By Stephen M. Silverman
Updated June 05, 1998 12:00 AM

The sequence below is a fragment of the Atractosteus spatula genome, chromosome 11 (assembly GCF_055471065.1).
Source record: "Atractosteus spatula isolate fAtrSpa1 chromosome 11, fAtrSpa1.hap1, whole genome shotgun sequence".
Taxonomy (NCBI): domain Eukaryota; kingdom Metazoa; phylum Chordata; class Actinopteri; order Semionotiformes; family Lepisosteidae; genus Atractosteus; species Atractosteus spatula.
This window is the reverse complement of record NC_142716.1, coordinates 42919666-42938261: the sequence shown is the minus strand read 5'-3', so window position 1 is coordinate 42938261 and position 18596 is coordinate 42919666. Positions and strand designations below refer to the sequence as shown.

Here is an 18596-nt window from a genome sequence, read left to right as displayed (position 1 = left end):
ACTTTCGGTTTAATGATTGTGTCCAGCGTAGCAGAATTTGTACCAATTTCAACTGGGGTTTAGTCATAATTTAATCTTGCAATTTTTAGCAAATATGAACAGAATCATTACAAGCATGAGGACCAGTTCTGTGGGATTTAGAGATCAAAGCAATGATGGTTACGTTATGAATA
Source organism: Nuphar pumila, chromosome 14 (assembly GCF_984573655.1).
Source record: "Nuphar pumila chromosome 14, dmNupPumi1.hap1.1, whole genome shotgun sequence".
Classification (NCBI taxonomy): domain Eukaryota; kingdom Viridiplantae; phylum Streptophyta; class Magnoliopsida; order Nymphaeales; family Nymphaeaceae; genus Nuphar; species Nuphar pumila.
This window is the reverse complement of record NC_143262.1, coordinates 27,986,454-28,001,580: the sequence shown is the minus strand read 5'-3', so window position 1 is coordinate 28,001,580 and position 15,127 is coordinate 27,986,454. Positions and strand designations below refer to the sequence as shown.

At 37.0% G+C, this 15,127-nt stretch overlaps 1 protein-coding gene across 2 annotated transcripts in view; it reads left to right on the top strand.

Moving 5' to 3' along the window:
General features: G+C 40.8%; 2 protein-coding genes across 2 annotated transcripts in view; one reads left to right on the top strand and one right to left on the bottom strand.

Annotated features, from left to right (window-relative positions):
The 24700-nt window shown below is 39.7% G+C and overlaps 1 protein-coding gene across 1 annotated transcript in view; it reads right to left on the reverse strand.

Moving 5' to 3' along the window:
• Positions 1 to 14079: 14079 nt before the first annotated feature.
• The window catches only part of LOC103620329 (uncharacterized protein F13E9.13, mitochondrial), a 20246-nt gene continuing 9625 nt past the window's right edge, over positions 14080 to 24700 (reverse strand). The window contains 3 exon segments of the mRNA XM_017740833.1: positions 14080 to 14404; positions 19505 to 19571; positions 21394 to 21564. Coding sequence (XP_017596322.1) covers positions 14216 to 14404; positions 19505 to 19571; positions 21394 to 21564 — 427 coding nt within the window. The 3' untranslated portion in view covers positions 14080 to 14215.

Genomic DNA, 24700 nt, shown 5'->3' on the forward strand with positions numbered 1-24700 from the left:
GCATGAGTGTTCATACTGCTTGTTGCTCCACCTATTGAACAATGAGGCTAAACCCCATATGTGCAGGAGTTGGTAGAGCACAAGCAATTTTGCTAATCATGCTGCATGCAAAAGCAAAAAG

The tale of the Missouri-born infant twin girls who were sold for adoption — twice — over the Internet took a strange twist on Friday, when authorities removed the 6-month-olds from the home of their British adoptive parents and placed them with social workers under what was being called an “emergency protection order.” The Associated Press reports that Alan and Judith Kilshaw, who’d been caring for the girls in Wales, have vowed to reclaim girls through legal means. Meanwhile, the American birth mother of the babies, Tranda Wecker, 28, a divorced hotel receptionist from St. Louis, also said that she wants them back, having told CBS News that she regrets the adoption. Wecker had reportedly accompanied the Kilshaws to Southern California, where they allegedly removed the girls from the home of Vickie and Richard Allen, who for two months had raised the children. Both the Kilshaws and the Allens claim to have adopted the children through a baby broker, Tina Johnson, whom they found on the Net. (The Allens paid Johnson $6,000 and the Kilshaws twice that amount, say reports). In San Diego on Thursday, publicist Jennifer Coburn told the AP that Johnson operates a legitimate “adoption facilitation” business, has already facilitated approximately 100 adoptions and charges nonrefundable fees for her services. Coburn also said it was the Wecker who selected the Kilshaws after she expressed concern about the Allens (Coburn did not elucidate). The FBI is reportedly looking into the case.